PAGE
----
Posted in book reviews

The Nowhere Girls – Amy Reed

Three misfits come together to avenge the rape of a fellow classmate and in the process trigger a change in the misogynist culture at their high school transforming the lives of everyone around them in this searing and timely story.

Who are the Nowhere Girls?

They’re everygirl. But they start with just three:

Grace Salter is the new girl in town, whose family was run out of their former community after her southern Baptist preacher mom turned into a radical liberal after falling off a horse and bumping her head.

Rosina Suarez is the queer punk girl in a conservative Mexican immigrant family, who dreams of a life playing music instead of babysitting her gaggle of cousins and waitressing at her uncle’s restaurant.

Erin Delillo is obsessed with two things: marine biology and Star Trek: The Next Generation, but they aren’t enough to distract her from her suspicion that she may in fact be an android.

When Grace learns that Lucy Moynihan, the former occupant of her new home, was run out of town for having accused the popular guys at school of gang rape, she’s incensed that Lucy never had justice. For their own personal reasons, Rosina and Erin feel equally deeply about Lucy’s tragedy, so they form an anonymous group of girls at Prescott High to resist the sexist culture at their school, which includes boycotting sex of any kind with the male students.

Told in alternating perspectives, this groundbreaking novel is an indictment of rape culture and explores with bold honesty the deepest questions about teen girls and sexuality

NOT A SPOILER FREE REVIEW.

I REPEAT, NOT A SPOILER FREE REVIEW.

Impromptu buddy read with my good friend Emer.

I’m going to write this review in a list like fashion because a) I like lists and b) it’s a lot easier that way cos I have a shit ton to say:

To start off with, I was really enjoying this book. I was loving the diverse rep of the different girls – it wasn’t your typical straight, white American, main characters. We had a mix of ethnicity’s, sexuality’s, body types, mental health/disabilities and social standings. It was wonderful seeing a mixture of diverse characters, with none of them feeling like the “token” diverse character. (However, there were some issues with this . . . will talk about this later).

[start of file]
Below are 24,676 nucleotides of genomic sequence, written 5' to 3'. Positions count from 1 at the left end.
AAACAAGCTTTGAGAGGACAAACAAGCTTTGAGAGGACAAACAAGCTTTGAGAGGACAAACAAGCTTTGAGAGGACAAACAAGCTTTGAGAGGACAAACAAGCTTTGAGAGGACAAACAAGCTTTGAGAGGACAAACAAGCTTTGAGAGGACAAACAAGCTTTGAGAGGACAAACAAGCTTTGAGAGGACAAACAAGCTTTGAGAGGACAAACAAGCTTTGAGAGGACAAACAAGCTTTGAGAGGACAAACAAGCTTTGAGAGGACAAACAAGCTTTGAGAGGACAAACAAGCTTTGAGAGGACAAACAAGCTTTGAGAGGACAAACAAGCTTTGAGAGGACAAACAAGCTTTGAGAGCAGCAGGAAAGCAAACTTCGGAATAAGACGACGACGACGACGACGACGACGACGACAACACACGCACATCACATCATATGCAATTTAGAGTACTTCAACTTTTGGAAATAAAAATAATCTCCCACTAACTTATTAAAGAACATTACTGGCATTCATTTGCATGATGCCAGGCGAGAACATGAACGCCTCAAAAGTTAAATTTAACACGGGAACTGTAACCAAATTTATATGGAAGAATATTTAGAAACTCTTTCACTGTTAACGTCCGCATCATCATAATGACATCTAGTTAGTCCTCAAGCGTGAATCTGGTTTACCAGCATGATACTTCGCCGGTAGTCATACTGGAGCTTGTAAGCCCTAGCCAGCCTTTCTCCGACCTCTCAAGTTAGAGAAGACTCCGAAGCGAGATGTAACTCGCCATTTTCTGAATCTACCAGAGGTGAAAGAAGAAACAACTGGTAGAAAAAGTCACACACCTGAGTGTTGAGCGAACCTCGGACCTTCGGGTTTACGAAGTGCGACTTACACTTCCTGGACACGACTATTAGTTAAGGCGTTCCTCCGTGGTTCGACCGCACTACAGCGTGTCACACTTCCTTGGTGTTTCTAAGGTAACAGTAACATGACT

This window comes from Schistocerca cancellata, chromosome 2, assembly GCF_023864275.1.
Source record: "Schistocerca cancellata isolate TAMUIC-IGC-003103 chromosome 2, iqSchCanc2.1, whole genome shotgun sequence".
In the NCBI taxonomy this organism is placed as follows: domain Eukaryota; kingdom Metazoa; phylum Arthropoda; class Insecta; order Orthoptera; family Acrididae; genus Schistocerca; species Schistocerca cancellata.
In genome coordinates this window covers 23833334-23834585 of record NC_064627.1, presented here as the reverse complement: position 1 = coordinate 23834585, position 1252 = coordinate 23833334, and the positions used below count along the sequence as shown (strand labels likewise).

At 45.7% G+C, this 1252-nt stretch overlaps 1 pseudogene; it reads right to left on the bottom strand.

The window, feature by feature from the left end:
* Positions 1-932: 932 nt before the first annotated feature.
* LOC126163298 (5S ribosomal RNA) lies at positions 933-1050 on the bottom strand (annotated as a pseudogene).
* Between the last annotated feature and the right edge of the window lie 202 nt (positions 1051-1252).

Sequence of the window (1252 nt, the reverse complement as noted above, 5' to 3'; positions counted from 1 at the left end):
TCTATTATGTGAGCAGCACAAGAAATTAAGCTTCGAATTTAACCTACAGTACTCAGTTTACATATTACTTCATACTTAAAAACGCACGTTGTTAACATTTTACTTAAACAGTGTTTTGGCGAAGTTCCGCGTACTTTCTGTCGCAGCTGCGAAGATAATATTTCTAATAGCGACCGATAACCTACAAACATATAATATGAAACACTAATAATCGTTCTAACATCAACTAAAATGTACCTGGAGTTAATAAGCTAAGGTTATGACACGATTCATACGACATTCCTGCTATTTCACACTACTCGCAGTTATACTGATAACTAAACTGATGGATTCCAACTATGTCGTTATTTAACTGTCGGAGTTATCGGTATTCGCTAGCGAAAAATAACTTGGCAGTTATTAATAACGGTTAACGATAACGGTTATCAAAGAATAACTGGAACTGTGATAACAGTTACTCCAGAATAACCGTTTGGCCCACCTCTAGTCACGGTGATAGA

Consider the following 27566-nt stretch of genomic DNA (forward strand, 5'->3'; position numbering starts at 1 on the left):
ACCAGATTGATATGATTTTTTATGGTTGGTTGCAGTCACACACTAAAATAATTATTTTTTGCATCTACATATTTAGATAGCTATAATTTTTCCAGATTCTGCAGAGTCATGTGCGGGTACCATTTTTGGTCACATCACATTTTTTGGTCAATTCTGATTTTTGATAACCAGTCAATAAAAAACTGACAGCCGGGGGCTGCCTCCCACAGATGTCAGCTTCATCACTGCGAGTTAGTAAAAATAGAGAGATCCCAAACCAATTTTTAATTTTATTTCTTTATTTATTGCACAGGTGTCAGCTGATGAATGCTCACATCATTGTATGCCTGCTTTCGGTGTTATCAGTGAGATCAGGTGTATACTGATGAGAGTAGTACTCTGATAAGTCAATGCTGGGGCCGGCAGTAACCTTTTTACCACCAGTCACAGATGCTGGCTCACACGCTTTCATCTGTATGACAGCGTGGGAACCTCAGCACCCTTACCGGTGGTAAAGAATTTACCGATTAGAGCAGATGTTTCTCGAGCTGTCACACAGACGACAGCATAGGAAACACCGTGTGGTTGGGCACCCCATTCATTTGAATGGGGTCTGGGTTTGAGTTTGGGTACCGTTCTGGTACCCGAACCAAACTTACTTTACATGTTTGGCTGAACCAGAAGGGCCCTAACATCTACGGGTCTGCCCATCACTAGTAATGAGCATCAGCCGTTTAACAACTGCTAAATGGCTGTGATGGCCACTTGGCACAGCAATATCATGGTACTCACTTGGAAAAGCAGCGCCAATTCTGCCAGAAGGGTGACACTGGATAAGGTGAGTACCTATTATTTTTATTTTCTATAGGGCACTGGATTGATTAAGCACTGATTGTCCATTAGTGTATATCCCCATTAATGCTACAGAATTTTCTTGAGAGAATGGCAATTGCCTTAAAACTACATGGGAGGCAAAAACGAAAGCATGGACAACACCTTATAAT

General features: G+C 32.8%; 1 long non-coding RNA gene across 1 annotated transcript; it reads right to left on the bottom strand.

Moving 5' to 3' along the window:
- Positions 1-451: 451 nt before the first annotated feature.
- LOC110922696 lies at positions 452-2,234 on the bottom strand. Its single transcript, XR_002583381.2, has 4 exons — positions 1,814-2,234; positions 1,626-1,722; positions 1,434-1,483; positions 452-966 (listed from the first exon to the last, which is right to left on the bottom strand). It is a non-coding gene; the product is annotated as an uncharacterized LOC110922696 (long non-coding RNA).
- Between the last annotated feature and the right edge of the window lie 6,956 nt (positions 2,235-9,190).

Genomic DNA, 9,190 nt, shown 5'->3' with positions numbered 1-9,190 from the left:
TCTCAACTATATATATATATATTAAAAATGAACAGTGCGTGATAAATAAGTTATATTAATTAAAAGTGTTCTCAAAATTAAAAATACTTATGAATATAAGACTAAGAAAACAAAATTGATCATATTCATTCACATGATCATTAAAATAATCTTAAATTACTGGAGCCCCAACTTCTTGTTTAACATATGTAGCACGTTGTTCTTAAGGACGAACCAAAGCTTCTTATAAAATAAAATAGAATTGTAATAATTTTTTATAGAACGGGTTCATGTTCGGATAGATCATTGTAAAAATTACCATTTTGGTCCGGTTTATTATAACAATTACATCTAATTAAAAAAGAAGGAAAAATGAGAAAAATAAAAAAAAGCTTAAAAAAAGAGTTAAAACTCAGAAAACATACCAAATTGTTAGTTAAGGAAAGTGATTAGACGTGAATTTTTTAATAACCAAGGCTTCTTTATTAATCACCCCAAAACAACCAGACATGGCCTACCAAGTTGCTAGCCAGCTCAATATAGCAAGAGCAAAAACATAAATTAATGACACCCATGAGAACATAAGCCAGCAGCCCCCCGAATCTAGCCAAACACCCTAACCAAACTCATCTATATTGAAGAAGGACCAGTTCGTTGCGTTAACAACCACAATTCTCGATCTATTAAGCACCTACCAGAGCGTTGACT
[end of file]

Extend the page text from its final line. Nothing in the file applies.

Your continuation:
I liked that the parents in this were also a mixture. We had the single parents, the absent parents, the loving parents. I liked that. But I had issues (I will talk about this later).

This contained fabulous conversations on self-worth and acceptance, on consent, etc. There was one part where they had a conversation with each other where the girls are having a group discussion and are sharing their different views on sex. For example, some feel like they just have to, even if they don’t enjoy it, that it’s required of them (they question if sex should be pleasurable for them). Others share that they like sex and aren’t ashamed of saying what they want. It was an interesting conversation, and I loved seeing them talk about it. These conversations are so important, and should be have. I think it’s a sad thing that so many schools shy away on these conversations when they’re needed.

I liked the friendship between the girls. They had their ups and downs but they were supportive and accepting of each other even if they don’t fully understand. I loved seeing that. They weren’t petty or hateful or spiteful of each other – and although this can happen in real life friendships, it was great to see positive and supporting friendships in a YA.

So to sum up: I liked the conversations this had on consent/sex, female friendships, diverse rep and female empowerment.

Things I disliked/had an issue with:

I mentioned in the beginning that I liked the diverse rep of characters. Part of this was that we had different characters with different social standings. We had the popular cheerleaders that defied usual YA stereotypes of them being the popular, bitchy, snobby mean girls. We had them humanised. They were friendly, supportive. Others took on some of the mean side and perpetuated some of the YA trope – where they fed in to misogynist ideas and slut shaming, but this added depth to their characters: we allowed to see them transform.